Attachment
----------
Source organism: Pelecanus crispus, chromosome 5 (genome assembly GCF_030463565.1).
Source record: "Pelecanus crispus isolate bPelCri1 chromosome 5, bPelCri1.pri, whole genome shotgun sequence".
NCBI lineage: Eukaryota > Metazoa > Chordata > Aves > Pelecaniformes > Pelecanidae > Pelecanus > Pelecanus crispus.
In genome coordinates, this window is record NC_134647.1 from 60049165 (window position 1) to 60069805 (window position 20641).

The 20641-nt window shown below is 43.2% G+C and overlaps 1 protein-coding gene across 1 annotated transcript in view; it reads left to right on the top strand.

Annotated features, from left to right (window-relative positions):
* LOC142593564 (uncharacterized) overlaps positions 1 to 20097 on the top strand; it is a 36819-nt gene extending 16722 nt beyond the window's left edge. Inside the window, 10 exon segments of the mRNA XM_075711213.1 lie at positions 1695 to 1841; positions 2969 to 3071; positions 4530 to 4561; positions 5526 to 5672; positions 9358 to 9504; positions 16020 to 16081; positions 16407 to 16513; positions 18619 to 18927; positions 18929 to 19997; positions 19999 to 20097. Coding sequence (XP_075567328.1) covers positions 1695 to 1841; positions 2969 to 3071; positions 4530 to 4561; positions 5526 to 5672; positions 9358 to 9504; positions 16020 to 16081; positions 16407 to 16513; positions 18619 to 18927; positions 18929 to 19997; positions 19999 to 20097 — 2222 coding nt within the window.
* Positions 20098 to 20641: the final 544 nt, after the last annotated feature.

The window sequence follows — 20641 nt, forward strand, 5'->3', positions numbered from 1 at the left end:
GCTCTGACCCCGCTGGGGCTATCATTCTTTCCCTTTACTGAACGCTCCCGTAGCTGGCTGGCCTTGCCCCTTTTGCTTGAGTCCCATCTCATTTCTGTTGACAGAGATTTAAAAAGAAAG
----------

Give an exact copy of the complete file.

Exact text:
Source organism: Pelecanus crispus, chromosome 5 (genome assembly GCF_030463565.1).
Source record: "Pelecanus crispus isolate bPelCri1 chromosome 5, bPelCri1.pri, whole genome shotgun sequence".
NCBI lineage: Eukaryota > Metazoa > Chordata > Aves > Pelecaniformes > Pelecanidae > Pelecanus > Pelecanus crispus.
In genome coordinates, this window is record NC_134647.1 from 60049165 (window position 1) to 60069805 (window position 20641).

The 20641-nt window shown below is 43.2% G+C and overlaps 1 protein-coding gene across 1 annotated transcript in view; it reads left to right on the top strand.

Annotated features, from left to right (window-relative positions):
* LOC142593564 (uncharacterized) overlaps positions 1 to 20097 on the top strand; it is a 36819-nt gene extending 16722 nt beyond the window's left edge. Inside the window, 10 exon segments of the mRNA XM_075711213.1 lie at positions 1695 to 1841; positions 2969 to 3071; positions 4530 to 4561; positions 5526 to 5672; positions 9358 to 9504; positions 16020 to 16081; positions 16407 to 16513; positions 18619 to 18927; positions 18929 to 19997; positions 19999 to 20097. Coding sequence (XP_075567328.1) covers positions 1695 to 1841; positions 2969 to 3071; positions 4530 to 4561; positions 5526 to 5672; positions 9358 to 9504; positions 16020 to 16081; positions 16407 to 16513; positions 18619 to 18927; positions 18929 to 19997; positions 19999 to 20097 — 2222 coding nt within the window.
* Positions 20098 to 20641: the final 544 nt, after the last annotated feature.

The window sequence follows — 20641 nt, forward strand, 5'->3', positions numbered from 1 at the left end:
GCTCTGACCCCGCTGGGGCTATCATTCTTTCCCTTTACTGAACGCTCCCGTAGCTGGCTGGCCTTGCCCCTTTTGCTTGAGTCCCATCTCATTTCTGTTGACAGAGATTTAAAAAGAAAG